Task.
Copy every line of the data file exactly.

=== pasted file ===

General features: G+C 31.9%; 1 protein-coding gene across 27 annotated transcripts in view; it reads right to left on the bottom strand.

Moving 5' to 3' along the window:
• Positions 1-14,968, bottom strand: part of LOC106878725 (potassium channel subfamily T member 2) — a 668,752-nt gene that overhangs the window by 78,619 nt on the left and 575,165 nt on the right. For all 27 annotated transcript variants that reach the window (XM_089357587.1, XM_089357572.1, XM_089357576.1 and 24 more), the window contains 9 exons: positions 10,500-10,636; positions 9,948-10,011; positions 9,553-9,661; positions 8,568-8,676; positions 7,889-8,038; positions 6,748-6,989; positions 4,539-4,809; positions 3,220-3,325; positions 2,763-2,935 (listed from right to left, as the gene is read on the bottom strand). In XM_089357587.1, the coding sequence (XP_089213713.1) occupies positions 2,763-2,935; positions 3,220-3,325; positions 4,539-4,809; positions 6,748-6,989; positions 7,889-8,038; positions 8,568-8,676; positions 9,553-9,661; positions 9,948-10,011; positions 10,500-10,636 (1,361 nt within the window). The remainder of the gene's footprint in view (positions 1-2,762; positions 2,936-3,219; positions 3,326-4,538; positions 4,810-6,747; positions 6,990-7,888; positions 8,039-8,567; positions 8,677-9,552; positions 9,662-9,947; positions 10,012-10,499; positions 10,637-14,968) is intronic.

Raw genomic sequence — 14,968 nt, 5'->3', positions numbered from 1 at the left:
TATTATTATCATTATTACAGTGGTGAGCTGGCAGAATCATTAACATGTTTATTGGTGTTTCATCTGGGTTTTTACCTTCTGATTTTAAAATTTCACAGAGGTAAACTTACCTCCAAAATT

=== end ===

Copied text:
General features: G+C 31.9%; 1 protein-coding gene across 27 annotated transcripts in view; it reads right to left on the bottom strand.

Moving 5' to 3' along the window:
• Positions 1-14,968, bottom strand: part of LOC106878725 (potassium channel subfamily T member 2) — a 668,752-nt gene that overhangs the window by 78,619 nt on the left and 575,165 nt on the right. For all 27 annotated transcript variants that reach the window (XM_089357587.1, XM_089357572.1, XM_089357576.1 and 24 more), the window contains 9 exons: positions 10,500-10,636; positions 9,948-10,011; positions 9,553-9,661; positions 8,568-8,676; positions 7,889-8,038; positions 6,748-6,989; positions 4,539-4,809; positions 3,220-3,325; positions 2,763-2,935 (listed from right to left, as the gene is read on the bottom strand). In XM_089357587.1, the coding sequence (XP_089213713.1) occupies positions 2,763-2,935; positions 3,220-3,325; positions 4,539-4,809; positions 6,748-6,989; positions 7,889-8,038; positions 8,568-8,676; positions 9,553-9,661; positions 9,948-10,011; positions 10,500-10,636 (1,361 nt within the window). The remainder of the gene's footprint in view (positions 1-2,762; positions 2,936-3,219; positions 3,326-4,538; positions 4,810-6,747; positions 6,990-7,888; positions 8,039-8,567; positions 8,677-9,552; positions 9,662-9,947; positions 10,012-10,499; positions 10,637-14,968) is intronic.

Raw genomic sequence — 14,968 nt, 5'->3', positions numbered from 1 at the left:
TATTATTATCATTATTACAGTGGTGAGCTGGCAGAATCATTAACATGTTTATTGGTGTTTCATCTGGGTTTTTACCTTCTGATTTTAAAATTTCACAGAGGTAAACTTACCTCCAAAATT